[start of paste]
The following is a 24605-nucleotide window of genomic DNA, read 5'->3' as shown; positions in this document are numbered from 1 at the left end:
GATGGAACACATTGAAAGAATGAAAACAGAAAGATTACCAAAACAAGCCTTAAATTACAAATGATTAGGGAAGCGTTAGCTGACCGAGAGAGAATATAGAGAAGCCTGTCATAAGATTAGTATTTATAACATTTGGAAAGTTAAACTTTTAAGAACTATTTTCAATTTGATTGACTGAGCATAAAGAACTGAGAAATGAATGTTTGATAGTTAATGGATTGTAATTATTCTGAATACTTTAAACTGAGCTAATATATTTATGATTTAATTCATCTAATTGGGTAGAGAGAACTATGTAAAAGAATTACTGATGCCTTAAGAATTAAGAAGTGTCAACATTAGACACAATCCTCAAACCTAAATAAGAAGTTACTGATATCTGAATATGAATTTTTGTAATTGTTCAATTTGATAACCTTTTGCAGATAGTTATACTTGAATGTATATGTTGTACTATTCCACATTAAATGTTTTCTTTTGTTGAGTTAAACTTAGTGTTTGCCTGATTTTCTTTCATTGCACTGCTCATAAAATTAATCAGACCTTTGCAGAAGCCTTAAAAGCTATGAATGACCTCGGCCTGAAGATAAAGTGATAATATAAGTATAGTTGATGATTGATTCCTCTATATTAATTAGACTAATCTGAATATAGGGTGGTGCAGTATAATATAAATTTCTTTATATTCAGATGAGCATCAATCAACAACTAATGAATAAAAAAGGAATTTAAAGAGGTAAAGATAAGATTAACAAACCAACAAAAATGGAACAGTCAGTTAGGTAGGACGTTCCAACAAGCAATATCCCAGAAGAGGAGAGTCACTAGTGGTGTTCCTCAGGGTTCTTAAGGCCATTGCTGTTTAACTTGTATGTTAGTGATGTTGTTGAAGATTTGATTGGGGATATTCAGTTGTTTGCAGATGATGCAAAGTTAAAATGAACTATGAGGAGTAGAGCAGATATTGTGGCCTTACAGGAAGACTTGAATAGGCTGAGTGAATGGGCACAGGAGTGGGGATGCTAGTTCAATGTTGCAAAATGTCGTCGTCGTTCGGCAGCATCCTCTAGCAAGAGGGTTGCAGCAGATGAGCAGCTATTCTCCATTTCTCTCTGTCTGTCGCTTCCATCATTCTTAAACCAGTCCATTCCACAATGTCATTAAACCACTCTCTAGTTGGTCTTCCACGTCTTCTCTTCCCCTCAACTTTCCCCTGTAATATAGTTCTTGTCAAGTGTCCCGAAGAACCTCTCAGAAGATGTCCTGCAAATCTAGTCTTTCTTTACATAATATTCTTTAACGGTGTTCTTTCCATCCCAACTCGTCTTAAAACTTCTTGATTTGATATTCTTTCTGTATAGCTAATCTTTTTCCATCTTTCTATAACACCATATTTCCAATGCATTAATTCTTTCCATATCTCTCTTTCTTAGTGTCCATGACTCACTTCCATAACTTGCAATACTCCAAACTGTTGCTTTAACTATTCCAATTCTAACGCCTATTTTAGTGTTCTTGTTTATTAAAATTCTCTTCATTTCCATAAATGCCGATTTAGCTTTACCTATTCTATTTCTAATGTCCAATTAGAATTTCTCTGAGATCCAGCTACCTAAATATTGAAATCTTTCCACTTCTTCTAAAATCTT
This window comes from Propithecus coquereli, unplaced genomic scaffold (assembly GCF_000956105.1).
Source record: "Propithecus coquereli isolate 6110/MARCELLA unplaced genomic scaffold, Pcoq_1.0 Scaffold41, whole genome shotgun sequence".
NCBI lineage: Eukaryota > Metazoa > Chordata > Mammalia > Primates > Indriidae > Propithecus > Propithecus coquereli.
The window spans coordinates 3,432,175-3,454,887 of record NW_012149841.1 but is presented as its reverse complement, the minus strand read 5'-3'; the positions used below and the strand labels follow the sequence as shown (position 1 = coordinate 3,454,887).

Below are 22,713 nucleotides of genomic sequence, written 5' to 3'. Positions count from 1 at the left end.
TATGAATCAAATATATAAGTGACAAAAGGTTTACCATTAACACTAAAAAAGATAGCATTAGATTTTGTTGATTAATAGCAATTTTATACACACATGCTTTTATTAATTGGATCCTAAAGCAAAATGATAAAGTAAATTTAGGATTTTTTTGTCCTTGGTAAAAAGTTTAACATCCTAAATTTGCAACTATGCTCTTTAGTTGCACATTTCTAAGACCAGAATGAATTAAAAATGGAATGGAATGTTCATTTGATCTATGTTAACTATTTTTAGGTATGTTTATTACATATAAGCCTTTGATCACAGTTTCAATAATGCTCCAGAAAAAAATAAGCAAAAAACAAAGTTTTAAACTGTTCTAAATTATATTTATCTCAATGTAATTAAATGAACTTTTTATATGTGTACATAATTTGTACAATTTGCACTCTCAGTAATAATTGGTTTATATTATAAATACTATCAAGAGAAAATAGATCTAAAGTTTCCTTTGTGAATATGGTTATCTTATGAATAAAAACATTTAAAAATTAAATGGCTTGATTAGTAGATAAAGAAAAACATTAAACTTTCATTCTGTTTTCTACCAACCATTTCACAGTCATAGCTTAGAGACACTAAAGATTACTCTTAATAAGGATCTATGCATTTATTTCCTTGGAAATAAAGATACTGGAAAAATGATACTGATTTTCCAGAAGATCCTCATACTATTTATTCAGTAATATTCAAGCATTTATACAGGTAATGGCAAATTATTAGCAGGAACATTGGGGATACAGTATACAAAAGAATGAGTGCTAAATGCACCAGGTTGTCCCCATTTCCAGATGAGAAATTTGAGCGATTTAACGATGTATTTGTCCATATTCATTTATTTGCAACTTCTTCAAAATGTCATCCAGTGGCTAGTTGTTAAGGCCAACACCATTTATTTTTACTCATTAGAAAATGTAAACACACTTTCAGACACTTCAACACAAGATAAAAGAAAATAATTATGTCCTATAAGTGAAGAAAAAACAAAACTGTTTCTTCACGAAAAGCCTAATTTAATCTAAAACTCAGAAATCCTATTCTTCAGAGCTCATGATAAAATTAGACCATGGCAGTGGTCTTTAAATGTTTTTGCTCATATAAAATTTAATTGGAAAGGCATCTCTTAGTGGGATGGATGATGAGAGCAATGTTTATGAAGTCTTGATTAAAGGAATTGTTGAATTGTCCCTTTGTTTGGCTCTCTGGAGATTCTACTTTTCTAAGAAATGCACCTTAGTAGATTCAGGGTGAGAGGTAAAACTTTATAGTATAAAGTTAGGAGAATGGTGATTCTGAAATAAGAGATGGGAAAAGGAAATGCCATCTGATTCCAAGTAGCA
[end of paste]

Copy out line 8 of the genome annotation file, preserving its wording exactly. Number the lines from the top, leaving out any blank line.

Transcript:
TATGAATCAAATATATAAGTGACAAAAGGTTTACCATTAACACTAAAAAAGATAGCATTAGATTTTGTTGATTAATAGCAATTTTATACACACATGCTTTTATTAATTGGATCCTAAAGCAAAATGATAAAGTAAATTTAGGATTTTTTTGTCCTTGGTAAAAAGTTTAACATCCTAAATTTGCAACTATGCTCTTTAGTTGCACATTTCTAAGACCAGAATGAATTAAAAATGGAATGGAATGTTCATTTGATCTATGTTAACTATTTTTAGGTATGTTTATTACATATAAGCCTTTGATCACAGTTTCAATAATGCTCCAGAAAAAAATAAGCAAAAAACAAAGTTTTAAACTGTTCTAAATTATATTTATCTCAATGTAATTAAATGAACTTTTTATATGTGTACATAATTTGTACAATTTGCACTCTCAGTAATAATTGGTTTATATTATAAATACTATCAAGAGAAAATAGATCTAAAGTTTCCTTTGTGAATATGGTTATCTTATGAATAAAAACATTTAAAAATTAAATGGCTTGATTAGTAGATAAAGAAAAACATTAAACTTTCATTCTGTTTTCTACCAACCATTTCACAGTCATAGCTTAGAGACACTAAAGATTACTCTTAATAAGGATCTATGCATTTATTTCCTTGGAAATAAAGATACTGGAAAAATGATACTGATTTTCCAGAAGATCCTCATACTATTTATTCAGTAATATTCAAGCATTTATACAGGTAATGGCAAATTATTAGCAGGAACATTGGGGATACAGTATACAAAAGAATGAGTGCTAAATGCACCAGGTTGTCCCCATTTCCAGATGAGAAATTTGAGCGATTTAACGATGTATTTGTCCATATTCATTTATTTGCAACTTCTTCAAAATGTCATCCAGTGGCTAGTTGTTAAGGCCAACACCATTTATTTTTACTCATTAGAAAATGTAAACACACTTTCAGACACTTCAACACAAGATAAAAGAAAATAATTATGTCCTATAAGTGAAGAAAAAACAAAACTGTTTCTTCACGAAAAGCCTAATTTAATCTAAAACTCAGAAATCCTATTCTTCAGAGCTCATGATAAAATTAGACCATGGCAGTGGTCTTTAAATGTTTTTGCTCATATAAAATTTAATTGGAAAGGCATCTCTTAGTGGGATGGATGATGAGAGCAATGTTTATGAAGTCTTGATTAAAGGAATTGTTGAATTGTCCCTTTGTTTGGCTCTCTGGAGATTCTACTTTTCTAAGAAATGCACCTTAGTAGATTCAGGGTGAGAGGTAAAACTTTATAGTATAAAGTTAGGAGAATGGTGATTCTGAAATAAGAGATGGGAAAAGGAAATGCCATCTGATTCCAAGTAGCA